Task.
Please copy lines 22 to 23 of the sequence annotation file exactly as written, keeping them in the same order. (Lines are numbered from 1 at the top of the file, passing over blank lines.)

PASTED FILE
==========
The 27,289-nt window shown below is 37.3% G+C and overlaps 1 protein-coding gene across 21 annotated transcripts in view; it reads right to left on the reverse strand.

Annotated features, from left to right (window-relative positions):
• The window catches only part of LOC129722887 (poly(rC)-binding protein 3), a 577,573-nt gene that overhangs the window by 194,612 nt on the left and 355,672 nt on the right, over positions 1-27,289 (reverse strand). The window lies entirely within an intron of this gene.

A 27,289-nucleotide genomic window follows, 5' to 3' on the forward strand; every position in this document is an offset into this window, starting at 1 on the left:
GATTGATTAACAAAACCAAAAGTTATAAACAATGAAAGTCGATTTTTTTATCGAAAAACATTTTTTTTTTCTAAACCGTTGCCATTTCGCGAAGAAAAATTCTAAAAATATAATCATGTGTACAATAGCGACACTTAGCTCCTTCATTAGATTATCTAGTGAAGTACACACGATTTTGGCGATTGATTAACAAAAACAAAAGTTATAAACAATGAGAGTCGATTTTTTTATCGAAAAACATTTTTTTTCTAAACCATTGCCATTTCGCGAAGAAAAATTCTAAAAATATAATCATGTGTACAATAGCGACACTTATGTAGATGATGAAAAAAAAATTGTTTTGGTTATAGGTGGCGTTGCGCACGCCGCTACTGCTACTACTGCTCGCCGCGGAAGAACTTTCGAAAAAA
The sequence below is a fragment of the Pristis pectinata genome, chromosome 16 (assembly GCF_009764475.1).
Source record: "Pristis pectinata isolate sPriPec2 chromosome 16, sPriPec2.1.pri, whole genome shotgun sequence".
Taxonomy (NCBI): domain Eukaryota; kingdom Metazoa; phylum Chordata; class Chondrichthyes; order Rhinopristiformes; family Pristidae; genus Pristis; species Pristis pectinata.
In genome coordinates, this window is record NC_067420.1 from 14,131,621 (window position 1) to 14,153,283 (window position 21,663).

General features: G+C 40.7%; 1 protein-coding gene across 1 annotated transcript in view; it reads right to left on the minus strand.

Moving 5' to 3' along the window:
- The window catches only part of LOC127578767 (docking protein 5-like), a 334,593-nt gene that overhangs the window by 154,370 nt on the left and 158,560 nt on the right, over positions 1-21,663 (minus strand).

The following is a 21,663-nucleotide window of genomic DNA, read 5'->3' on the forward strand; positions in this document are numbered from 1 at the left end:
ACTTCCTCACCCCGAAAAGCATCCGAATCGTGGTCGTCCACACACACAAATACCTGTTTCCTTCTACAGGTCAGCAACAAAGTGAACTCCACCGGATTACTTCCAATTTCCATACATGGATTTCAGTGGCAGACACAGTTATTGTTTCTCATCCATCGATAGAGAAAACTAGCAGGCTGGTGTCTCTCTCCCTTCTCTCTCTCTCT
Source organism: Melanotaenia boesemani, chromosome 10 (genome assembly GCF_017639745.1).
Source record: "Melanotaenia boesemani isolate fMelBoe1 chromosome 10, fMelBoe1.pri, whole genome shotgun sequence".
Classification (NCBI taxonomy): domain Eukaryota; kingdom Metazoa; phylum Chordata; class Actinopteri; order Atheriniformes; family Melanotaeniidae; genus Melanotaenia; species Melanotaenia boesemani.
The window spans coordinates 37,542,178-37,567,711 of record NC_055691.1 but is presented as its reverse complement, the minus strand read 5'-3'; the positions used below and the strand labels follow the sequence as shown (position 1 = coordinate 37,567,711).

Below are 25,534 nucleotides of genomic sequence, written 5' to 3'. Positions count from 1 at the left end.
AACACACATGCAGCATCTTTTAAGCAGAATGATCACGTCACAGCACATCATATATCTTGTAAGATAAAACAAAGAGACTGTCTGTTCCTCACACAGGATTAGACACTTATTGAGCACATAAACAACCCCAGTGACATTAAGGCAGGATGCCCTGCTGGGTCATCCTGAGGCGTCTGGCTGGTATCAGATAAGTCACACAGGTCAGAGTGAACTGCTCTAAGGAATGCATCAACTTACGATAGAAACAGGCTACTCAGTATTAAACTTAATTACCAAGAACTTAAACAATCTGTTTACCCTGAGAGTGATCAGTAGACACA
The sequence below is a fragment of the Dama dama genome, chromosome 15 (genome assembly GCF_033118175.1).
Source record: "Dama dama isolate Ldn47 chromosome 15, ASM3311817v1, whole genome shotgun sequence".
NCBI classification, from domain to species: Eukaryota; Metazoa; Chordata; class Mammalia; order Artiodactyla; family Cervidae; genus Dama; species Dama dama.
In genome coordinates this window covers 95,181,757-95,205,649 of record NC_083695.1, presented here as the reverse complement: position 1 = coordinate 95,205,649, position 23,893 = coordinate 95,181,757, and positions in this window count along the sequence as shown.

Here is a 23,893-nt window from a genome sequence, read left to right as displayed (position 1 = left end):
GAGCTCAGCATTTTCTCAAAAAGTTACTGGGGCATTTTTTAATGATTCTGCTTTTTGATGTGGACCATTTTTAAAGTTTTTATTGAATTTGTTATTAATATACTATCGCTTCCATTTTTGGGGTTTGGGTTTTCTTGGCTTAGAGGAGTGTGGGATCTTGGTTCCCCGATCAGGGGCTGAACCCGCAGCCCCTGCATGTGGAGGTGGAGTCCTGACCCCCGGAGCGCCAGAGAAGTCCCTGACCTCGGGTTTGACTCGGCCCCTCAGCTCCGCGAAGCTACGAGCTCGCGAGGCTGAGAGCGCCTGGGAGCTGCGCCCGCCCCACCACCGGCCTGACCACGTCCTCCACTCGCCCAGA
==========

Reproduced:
Source record: "Dama dama isolate Ldn47 chromosome 15, ASM3311817v1, whole genome shotgun sequence".
NCBI classification, from domain to species: Eukaryota; Metazoa; Chordata; class Mammalia; order Artiodactyla; family Cervidae; genus Dama; species Dama dama.